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I. To consider the subject which is declared to be no vain thing:

II. To illustrate the import of that declaration: III. To conclude the whole by a practical improvement.

I. Let us consider the subject which is declared to be no vain thing.

Moses, no doubt, spoke this concerning religion but numbers would agree to the sentiment

'Heb. i. 1-3; ii, 1-3.

as thus stated, who would object to it when more particularly explained. For it is evident that the prophet was not speaking of natural religion, or that religion which man in his present condition can discover or attain by the exercise of his natural powers, without any assistance from revelation. Alas! the history of the human race proves, that this is indeed a vain thing, and utterly insufficient to direct us into the knowledge of God, or to make us partakers of happiness in his presence and favour. But that religion, which Moses had taught Israel, was given by immediate revelation from God, and was exclusively intended. The same is delivered to us at present, more fully and plainly, in the sacred scriptures; and we may perhaps obtain the clearest conceptions of it, by considering them as a message from God to us; sent by prophets, apostles, and evangelists; or rather by his well-beloved Son. As far therefore as ministers adhere to the oracles of God," they also deliver the same message; and all who disbelieve or despise them disbelieve and despise him that sent them.

This message from God declares to us his own mysterious nature, by which he is distinguished from all the objects of idolatrous worship; it discovers to us his glorious attributes; his infinite power, knowledge, wisdom, and greatness; his eternal, omnipresent, unchangeable, and incomprehensible majesty; but, above all, his consummate justice, holiness, truth, goodness, and mercy, as harmoniously exercised in his dealings with his rational creatures, and comprising the full perfection of all that is adorable and excellent.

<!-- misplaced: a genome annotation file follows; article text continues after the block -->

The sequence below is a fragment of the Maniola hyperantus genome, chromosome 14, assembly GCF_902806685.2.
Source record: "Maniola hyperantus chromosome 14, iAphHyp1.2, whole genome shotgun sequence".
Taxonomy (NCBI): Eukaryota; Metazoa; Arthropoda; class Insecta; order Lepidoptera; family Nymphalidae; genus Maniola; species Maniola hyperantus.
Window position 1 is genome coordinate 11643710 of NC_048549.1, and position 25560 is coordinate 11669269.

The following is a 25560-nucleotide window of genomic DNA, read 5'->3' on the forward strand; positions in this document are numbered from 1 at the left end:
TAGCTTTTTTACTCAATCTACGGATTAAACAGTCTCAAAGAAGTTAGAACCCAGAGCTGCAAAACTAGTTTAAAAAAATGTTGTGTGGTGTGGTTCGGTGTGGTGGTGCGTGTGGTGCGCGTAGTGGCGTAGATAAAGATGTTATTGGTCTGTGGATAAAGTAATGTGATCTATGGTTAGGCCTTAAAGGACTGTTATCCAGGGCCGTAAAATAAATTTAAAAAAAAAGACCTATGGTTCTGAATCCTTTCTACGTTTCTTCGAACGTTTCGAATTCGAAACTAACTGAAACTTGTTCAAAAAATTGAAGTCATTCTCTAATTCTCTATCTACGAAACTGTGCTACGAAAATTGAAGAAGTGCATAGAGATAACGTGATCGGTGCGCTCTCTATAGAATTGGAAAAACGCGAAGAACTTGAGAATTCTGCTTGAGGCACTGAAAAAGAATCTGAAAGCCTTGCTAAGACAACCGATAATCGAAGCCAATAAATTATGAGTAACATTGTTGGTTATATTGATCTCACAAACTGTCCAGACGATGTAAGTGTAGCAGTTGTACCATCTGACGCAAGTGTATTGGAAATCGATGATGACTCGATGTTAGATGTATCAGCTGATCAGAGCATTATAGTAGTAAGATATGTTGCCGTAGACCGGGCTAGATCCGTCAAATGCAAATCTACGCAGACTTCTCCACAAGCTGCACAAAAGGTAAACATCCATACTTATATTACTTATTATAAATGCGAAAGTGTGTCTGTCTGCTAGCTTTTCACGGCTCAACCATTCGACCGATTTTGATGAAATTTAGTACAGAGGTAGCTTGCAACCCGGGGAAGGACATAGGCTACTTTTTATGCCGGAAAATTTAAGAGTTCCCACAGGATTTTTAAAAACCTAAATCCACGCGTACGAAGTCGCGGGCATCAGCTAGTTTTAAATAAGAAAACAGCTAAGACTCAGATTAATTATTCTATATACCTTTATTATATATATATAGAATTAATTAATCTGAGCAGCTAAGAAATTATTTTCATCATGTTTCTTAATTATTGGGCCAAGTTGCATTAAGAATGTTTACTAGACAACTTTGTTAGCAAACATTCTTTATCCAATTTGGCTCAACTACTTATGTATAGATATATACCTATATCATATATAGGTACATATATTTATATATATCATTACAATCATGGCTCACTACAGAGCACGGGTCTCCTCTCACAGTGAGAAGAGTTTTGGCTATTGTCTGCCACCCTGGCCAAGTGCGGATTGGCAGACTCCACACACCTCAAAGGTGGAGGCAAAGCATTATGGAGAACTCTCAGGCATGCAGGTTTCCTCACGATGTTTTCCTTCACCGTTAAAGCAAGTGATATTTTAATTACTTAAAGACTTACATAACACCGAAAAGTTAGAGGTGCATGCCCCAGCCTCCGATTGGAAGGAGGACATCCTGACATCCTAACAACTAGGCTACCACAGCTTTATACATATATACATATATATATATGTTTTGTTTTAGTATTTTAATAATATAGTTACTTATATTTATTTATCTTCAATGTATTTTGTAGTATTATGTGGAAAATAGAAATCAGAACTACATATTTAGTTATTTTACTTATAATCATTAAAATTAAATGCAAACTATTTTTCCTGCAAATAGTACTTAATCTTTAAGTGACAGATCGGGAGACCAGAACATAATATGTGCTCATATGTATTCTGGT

The message teaches us our relations and obligations to this glorious God, as our Creator, from whom we derive our being, and all our capacities; " in whom we live, and move, and are," and " who

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giveth us all things richly to enjoy ;" and as our Governor and Judge, to whom we are in all respects accountable. It further assures us, that our souls are immortal; that our bodies will rise again from the dead; that "after death is the judg"ment;" and that a state of eternal retributions will succeed to the present transitory scene. And, after all the conjectures and boasted demonstrations of philosophers, even these fundamental doctrines must rest entirely on the sure testimony of God: for, could it be proved with certainty that the soul is naturally immortal, who could know, whether the Creator might not see good to annihilate it, now it is contaminated with sin? So that, in every sense, "life and immortality are brought to light by the gospel."


The same message from God makes known to us his holy law, in its extensive, spiritual, and reasonable requirements, and awful sanction; with the rules of his providential government. It instructs us in the malignant nature and fatal consequences of sin; and gives us a general intimation of the manner in which this destructive evil entered into the world: though it it does not satisfy our curiosity by fully explaining that mysterious subject, the difficulties of which are not peculiar to any religious system. But it far more copiously and clearly instructs us in the way, by which we may be saved from sin and misery; which is unspeakably more conducive to our advantage.